How many other coordinators would open a game with 22 consecutive passes, as Moore did against Green Bay earlier this year? How many would give their quarterback the freedom at the line of scrimmage that Moore gives Manning? Sure, it's much easier to do with a player like that, but it's still progressive stuff.
"You can't play scared," Moore said.
There lies the secret to his success. In a league full of convention, he isn't conventional. If you play tight and blitz, he'll throw for an entire quarter if he has to do so. Play off, and he'll run it down your throat. Just ask the Patriots, who got a dose of that in the season opener.
Run, run, pass on third down is not the Colts way. It's not the Moore way.
"I don't ever want to be labeled conservative or predictable," Moore said. "That's two things I don't want. I don't believe in playing that way. That's not Tom Moore. Tom Moore has to be Tom Moore. You have to be aggressive. You have to take your shots. No guts, no blue chips."
No guts, no blue chips.
That's a Tom Moore-ism. He is full of them, and he often passes them down to his quarterback, one- or two-sentence phrases to help keep him on top of things.
"He always gives me those," Manning said. "It's one of his old coaching tricks."
"Just things I've collected over the years," Moore said.
He has also collected the wisdom of plenty of good coaches. A former quarterback at Iowa -- would you expect anything else from the way he calls plays? -- Moore began his career as a college coach, working his way up to offensive coordinator at the University of Minnesota, where his quarterback for a year was none other than Colts coach Tony Dungy.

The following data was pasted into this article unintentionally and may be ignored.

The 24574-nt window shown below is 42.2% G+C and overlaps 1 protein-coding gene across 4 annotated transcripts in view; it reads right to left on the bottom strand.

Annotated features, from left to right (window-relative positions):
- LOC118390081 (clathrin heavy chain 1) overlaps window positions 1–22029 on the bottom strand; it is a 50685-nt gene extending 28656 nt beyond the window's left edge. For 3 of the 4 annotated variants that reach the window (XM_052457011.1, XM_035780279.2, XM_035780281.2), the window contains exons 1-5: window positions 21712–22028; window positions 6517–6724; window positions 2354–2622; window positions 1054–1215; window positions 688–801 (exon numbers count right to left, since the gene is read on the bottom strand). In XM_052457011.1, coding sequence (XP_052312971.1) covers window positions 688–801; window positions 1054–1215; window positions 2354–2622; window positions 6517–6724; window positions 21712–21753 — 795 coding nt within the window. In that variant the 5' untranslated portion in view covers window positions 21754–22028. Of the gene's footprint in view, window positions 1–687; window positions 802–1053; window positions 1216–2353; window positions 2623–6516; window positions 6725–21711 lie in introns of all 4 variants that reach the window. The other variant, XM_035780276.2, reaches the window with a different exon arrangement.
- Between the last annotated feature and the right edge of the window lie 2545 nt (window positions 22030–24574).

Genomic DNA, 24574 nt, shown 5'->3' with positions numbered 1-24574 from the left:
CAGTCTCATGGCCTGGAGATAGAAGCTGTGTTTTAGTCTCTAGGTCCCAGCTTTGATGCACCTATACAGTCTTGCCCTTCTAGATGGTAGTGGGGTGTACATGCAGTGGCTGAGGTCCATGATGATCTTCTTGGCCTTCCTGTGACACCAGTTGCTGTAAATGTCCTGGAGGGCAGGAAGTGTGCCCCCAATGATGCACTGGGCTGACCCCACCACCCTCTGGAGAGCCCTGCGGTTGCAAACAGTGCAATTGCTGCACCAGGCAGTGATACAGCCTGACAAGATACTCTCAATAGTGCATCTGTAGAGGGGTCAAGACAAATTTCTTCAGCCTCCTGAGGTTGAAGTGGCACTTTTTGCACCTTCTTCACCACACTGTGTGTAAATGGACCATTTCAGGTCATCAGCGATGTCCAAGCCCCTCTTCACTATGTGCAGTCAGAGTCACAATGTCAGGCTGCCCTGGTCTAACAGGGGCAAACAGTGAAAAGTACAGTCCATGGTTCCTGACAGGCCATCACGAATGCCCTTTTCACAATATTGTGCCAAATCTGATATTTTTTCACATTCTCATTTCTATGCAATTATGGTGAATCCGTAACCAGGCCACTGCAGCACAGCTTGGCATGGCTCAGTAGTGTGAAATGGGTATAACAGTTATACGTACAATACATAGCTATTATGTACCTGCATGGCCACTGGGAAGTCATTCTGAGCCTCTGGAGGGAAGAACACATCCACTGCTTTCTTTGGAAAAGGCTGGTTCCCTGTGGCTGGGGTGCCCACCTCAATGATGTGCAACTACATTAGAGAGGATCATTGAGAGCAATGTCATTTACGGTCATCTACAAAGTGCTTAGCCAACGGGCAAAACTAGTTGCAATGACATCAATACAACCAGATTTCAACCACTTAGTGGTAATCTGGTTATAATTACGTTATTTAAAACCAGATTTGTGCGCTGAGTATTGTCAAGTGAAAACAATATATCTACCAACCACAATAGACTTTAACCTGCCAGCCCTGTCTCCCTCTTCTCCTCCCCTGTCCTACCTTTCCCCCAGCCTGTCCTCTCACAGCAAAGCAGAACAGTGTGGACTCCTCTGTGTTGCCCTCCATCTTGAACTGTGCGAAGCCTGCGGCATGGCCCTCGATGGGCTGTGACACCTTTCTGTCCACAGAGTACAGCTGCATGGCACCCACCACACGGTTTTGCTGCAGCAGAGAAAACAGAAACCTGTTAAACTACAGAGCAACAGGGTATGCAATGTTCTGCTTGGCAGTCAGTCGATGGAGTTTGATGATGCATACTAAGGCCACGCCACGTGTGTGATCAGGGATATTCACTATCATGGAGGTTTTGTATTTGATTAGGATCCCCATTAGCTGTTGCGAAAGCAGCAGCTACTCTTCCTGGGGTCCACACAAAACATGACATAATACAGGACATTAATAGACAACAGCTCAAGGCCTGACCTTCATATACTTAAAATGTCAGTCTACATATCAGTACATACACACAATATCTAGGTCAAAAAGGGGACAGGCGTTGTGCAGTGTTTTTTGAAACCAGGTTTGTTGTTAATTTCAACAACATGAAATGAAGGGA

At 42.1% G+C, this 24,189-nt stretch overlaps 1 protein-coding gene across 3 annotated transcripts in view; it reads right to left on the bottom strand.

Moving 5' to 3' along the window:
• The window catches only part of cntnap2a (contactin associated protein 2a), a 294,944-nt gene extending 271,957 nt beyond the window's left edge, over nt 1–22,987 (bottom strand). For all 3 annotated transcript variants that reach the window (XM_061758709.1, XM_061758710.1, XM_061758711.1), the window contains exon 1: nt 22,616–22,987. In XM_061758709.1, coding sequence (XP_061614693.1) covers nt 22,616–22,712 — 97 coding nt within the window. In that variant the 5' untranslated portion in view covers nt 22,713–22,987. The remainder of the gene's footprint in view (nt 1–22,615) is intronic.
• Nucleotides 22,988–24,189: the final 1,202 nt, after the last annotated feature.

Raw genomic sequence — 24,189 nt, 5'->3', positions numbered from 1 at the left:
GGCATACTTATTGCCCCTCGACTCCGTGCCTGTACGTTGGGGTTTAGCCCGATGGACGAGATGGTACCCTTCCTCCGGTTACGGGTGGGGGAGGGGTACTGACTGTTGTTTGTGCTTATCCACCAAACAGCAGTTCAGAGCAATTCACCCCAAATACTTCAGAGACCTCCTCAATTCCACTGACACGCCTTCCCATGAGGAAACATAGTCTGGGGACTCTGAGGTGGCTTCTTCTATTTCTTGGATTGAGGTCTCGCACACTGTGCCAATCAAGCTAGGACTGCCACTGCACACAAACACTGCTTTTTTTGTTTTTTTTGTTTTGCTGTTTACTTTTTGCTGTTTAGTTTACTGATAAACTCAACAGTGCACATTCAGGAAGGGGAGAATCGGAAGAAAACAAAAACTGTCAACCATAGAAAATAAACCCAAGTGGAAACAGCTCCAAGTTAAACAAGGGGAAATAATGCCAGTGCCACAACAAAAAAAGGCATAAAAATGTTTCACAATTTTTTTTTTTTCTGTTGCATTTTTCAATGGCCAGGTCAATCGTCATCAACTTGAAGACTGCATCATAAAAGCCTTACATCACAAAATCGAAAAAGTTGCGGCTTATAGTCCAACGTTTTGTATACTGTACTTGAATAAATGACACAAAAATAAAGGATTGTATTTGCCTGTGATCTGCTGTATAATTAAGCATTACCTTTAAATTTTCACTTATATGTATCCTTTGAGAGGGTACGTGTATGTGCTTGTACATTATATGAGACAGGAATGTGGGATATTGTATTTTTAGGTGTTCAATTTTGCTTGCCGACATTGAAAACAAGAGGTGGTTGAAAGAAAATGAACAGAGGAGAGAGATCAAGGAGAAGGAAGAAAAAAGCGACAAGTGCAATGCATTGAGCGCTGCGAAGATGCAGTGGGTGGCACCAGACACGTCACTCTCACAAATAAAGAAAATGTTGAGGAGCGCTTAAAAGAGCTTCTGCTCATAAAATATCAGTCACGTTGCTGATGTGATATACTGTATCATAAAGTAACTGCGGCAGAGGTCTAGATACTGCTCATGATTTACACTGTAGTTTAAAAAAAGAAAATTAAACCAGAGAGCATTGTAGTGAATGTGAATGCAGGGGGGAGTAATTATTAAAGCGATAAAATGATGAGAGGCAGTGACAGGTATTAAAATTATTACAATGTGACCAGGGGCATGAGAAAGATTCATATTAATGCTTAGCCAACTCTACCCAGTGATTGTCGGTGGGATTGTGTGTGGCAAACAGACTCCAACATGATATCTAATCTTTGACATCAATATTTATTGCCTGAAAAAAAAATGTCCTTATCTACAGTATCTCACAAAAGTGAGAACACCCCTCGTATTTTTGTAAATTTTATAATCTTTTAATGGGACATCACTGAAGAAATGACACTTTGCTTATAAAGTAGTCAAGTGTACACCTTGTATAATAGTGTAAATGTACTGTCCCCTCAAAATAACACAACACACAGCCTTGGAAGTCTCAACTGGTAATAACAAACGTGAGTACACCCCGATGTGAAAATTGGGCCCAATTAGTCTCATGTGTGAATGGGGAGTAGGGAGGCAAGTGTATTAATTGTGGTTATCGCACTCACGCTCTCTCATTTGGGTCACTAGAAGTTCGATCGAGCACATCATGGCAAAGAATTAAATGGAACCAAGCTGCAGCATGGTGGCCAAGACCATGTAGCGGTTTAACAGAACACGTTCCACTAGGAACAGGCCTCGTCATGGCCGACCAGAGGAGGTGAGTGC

Moore came into the NFL as an offensive assistant and coordinator under Chuck Noll for the Pittsburgh Steelers, staying from 1977-1989, winning two Super Bowl rings. After that, he went to the Vikings as coordinator and then to the Detroit Lions from 1994-96. It was there that he worked a major miracle.
Moore made Scott Mitchell a 4,000-yard passer in 1995 when the Lions led the league in offense. Scott Mitchell?
That 1995 team was a hint of things to come. Brett Perriman and Herman Moore each had more than 100 catches, the first tandem in league history to accomplish that feat, and Barry Sanders' presence in the backfield makes that even more amazing. But Moore doesn't make a big deal about it.
"We did some pretty good things that year," he said.
After a year with the New Orleans Saints in 1997, Moore joined the Colts as coordinator for Jim Mora. Manning came on board in 1998, and the two worked through Peyton's tough rookie year.
"He stuck by me, though," Manning said. "He never held me back. That's one thing about Tom. He wasn't going to restrict me. He let me work through a lot of things. That helped as I got older."
Mora was fired after the 2001 season, and Moore was in limbo. That's when his former player Dungy took over as coach of the Colts. Dungy did the smart thing and kept Moore on as coordinator.
Dungy and Ron Meeks run the defense. The offense is all Moore.
His play-calling and offensive system might be modern, but he coaches with a style that is definitely retro. Ask any Colts player to describe Moore, and they'll all talk about his in-your-face approach.
"Tom's direct," running back Edgerrin James said. "He'll get on you. That can bother some guys. But I'm more laid-back. I'll tell you one thing, he knows everything there is to know about football. He's got a million stories. And he knows how to put points on the board. I know that. He's a bad mother------."